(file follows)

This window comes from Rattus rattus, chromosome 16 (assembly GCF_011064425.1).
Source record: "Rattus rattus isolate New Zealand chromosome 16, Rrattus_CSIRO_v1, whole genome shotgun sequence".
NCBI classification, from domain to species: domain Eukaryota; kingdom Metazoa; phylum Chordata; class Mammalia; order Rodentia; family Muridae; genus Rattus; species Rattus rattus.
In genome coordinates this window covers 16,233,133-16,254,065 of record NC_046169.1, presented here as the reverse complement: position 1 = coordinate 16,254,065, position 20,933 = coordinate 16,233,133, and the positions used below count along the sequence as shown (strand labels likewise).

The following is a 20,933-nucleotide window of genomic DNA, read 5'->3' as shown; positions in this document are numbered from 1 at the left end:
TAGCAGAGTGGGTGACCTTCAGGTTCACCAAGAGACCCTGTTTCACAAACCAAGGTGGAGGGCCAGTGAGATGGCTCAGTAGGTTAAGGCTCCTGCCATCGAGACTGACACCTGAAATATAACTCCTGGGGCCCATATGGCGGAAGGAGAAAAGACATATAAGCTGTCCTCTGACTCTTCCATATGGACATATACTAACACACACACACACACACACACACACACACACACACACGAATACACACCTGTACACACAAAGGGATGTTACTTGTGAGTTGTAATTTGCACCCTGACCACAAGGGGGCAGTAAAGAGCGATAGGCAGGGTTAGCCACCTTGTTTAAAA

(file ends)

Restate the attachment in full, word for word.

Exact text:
This window comes from Rattus rattus, chromosome 16 (assembly GCF_011064425.1).
Source record: "Rattus rattus isolate New Zealand chromosome 16, Rrattus_CSIRO_v1, whole genome shotgun sequence".
NCBI classification, from domain to species: domain Eukaryota; kingdom Metazoa; phylum Chordata; class Mammalia; order Rodentia; family Muridae; genus Rattus; species Rattus rattus.
In genome coordinates this window covers 16,233,133-16,254,065 of record NC_046169.1, presented here as the reverse complement: position 1 = coordinate 16,254,065, position 20,933 = coordinate 16,233,133, and the positions used below count along the sequence as shown (strand labels likewise).

The following is a 20,933-nucleotide window of genomic DNA, read 5'->3' as shown; positions in this document are numbered from 1 at the left end:
TAGCAGAGTGGGTGACCTTCAGGTTCACCAAGAGACCCTGTTTCACAAACCAAGGTGGAGGGCCAGTGAGATGGCTCAGTAGGTTAAGGCTCCTGCCATCGAGACTGACACCTGAAATATAACTCCTGGGGCCCATATGGCGGAAGGAGAAAAGACATATAAGCTGTCCTCTGACTCTTCCATATGGACATATACTAACACACACACACACACACACACACACACACACACACACGAATACACACCTGTACACACAAAGGGATGTTACTTGTGAGTTGTAATTTGCACCCTGACCACAAGGGGGCAGTAAAGAGCGATAGGCAGGGTTAGCCACCTTGTTTAAAA